How big of a hole are you cutting? If you are cutting a hole large enough that a beaver can swim up into it, they will do so, and knock your snares down as they propell themselves around the pole cutting it. I have @26" of ice now and am guessing you may be close to that. I cut a "Slot" in the ice that is roughly the size of a chainsaw bar or slightly larger, and is parallel to the beaver house and about 3' outside of the feedpile. Then I take a bait pole and lower it into the hole until it hits bottom. If the bottom is hard, I pull the pole back up and sharpen the bottom of the pole with a long skinny point, like a pencil. If it is a loon poop soft bottom I leave the pole cut square. I then lower the pole back to the bottom and just let the pole stand on it's own weight. I then reach under the ice and grab the baitpole with my hand so that the top of my hand is against the bottom of the ice. I then lift the pole back out and put a small mark at the top of my hand on the pole with my hatchet, so I know where the bottom of the ice is at.I then put top of my snares about 2" below the mark on the pole(the nail on your spikes).If it is a hard bottom pond, I then put my bottom two snares so that the CENTER of the loops are aproximately 18-20" from the bottom(imagine a beaver sitting on the bottom and chewing on the pole)because that is what they will do if it is a hard bottom. If it is a soft loon poop bottom, I just put two snare about three inches below the bottom of top two snares. I put a "score" on the pole where each snare is closest to the pole.Then I run my safety cable through the bottom two snares loops, and then up through the top two snares. I then lower the pole through the slot until it hits bottom, and then turn the pole 90 degrees so that the Spikes are pointing to and away from the beavers house/lodge/bank den/most likely direction it will approach. What this does is put the snares directly below the bottom of the ice, points the scores to and away from the house (which is a beavers most likely direction of travel as it leaves or approaches a feedpile/cache), and puts the pole in an area where the beaver most often has a run coming out of the house, adjacent to the feedpile/cache (for the Canucks).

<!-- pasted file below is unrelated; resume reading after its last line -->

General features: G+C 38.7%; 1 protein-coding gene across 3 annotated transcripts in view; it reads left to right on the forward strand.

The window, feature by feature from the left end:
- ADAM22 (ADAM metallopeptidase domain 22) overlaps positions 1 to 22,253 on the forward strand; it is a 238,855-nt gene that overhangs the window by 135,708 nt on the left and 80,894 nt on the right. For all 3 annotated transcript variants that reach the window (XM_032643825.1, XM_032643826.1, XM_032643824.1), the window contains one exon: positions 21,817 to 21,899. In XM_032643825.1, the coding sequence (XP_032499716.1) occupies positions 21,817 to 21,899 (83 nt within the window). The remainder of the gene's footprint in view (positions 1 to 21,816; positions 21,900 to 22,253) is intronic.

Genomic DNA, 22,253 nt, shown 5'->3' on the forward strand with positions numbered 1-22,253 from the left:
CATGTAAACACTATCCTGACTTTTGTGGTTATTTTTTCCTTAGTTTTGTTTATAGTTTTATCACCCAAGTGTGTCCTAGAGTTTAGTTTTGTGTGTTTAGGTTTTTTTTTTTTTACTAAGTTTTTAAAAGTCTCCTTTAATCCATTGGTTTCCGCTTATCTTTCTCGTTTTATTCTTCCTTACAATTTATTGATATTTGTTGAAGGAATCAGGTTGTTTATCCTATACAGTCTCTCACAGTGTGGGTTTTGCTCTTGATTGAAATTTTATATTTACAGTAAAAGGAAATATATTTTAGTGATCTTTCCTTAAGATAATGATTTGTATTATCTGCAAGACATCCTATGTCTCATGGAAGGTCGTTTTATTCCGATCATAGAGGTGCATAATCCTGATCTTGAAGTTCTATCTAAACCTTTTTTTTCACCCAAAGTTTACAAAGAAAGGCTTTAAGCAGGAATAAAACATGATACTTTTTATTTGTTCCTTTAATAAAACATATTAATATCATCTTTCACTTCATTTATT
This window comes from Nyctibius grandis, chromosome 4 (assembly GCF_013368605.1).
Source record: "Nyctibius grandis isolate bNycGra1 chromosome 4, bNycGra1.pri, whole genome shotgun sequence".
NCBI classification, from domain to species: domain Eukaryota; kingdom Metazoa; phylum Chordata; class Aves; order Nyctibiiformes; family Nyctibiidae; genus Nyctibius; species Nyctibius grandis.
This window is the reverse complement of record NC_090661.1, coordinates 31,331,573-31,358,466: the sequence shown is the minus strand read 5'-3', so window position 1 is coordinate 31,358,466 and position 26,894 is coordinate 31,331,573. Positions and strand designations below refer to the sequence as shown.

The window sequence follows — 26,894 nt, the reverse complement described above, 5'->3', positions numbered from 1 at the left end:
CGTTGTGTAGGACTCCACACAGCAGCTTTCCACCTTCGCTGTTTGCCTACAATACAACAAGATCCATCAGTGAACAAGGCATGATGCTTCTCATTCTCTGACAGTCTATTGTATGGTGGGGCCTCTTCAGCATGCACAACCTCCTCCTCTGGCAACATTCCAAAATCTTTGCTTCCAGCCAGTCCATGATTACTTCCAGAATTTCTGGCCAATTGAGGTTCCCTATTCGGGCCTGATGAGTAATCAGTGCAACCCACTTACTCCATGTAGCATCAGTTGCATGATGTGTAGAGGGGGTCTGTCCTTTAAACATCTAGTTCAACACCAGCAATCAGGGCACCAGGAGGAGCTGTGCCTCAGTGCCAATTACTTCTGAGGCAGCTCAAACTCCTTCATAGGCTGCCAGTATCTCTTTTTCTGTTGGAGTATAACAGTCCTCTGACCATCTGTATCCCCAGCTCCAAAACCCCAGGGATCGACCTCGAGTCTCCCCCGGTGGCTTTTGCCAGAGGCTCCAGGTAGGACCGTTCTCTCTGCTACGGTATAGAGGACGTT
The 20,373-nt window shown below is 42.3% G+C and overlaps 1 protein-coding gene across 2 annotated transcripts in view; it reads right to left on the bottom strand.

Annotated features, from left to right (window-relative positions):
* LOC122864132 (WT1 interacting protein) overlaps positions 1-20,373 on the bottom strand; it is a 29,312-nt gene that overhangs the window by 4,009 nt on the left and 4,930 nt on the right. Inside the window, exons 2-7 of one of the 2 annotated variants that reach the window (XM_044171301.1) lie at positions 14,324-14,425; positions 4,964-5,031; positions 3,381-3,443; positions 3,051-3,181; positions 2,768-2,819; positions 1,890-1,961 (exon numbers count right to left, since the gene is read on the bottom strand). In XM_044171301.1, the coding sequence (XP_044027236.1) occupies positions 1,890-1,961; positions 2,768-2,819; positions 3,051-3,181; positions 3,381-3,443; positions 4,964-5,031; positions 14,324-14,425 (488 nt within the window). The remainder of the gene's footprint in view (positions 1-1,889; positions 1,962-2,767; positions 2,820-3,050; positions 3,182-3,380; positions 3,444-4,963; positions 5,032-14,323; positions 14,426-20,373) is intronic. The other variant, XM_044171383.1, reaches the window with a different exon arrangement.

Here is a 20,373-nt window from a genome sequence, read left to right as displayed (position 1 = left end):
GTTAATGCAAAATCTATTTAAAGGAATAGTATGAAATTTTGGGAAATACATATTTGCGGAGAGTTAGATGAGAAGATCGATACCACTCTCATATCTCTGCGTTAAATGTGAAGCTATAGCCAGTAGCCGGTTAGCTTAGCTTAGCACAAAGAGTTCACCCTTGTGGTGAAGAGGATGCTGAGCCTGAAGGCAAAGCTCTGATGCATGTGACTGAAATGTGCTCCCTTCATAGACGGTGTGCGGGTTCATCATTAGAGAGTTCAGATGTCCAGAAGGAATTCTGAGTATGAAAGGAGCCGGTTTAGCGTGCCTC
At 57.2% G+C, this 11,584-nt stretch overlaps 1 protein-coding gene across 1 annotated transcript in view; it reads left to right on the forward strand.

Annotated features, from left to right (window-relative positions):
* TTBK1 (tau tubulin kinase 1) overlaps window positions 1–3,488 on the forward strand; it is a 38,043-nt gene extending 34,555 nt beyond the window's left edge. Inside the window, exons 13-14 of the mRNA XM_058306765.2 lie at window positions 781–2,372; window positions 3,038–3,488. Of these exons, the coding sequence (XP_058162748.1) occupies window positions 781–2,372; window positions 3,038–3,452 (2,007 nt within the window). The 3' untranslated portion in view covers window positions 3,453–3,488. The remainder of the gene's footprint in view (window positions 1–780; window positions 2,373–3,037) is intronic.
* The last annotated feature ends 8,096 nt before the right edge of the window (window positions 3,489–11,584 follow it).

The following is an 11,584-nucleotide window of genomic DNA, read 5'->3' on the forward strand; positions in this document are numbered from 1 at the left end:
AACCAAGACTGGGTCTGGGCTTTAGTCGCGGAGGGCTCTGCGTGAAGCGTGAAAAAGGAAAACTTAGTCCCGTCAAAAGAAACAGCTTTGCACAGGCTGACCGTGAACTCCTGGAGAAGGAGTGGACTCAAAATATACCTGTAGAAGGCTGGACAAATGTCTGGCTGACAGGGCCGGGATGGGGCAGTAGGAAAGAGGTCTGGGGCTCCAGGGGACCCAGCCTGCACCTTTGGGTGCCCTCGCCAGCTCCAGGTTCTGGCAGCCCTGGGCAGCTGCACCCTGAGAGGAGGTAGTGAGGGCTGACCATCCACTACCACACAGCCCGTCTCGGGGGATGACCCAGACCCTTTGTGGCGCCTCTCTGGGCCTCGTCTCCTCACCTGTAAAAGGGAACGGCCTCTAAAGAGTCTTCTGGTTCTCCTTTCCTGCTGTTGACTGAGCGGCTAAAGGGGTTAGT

The reason for such a long answer is that I am using the exact same snare you have(5/64" Beaver Spikes)and the beaver are pounding popple here right now.I'm guessing you are cutting too large of holes and the beaver are coming into the holes to work the pole and knocking down your snares with their feet.Heres a couple pictures from the same colony I got the triple in two days ago. Picked up two small ones today from the same three poles and the third pole was cut in half with no beaver.
Probably the same answers as I gave DanS. There are only a couple ways I know a beaver can pull a snare loop down tight and not be caught. The beaver swims by your pole with a brushy limb and the limbs pull the snares down completely shut. The beaver catches the snare loop between their body and their front foot and swims away from the pole.The beaver cuts the pole in half and drags the pole around on the stick lined bottom and pulls the snares shut. The beaver catch the snares between their toes as they propell theirselves around the pole and pull the snares completely shut,or have been caught by a front foot and pull the snare off their fron foot with their other foot and pull it completely shut, and doing so quite often pull the spike off the pole or bend the cable slightly. I've had snares pulled down with small tips of limbs in them many times, and have also caught beaver that had limbs pinned against their bodies by the snare, that they were carrying back to the house.
In some ponds/lakes muskrats will knock down alot of snares, while they chew on the baitpoles, but this is easily recognized by the small bite mark patterns, and sometimes I catch a few of them. When the rats are doing this though, the loops are usually just dropped down to about a three inch loop.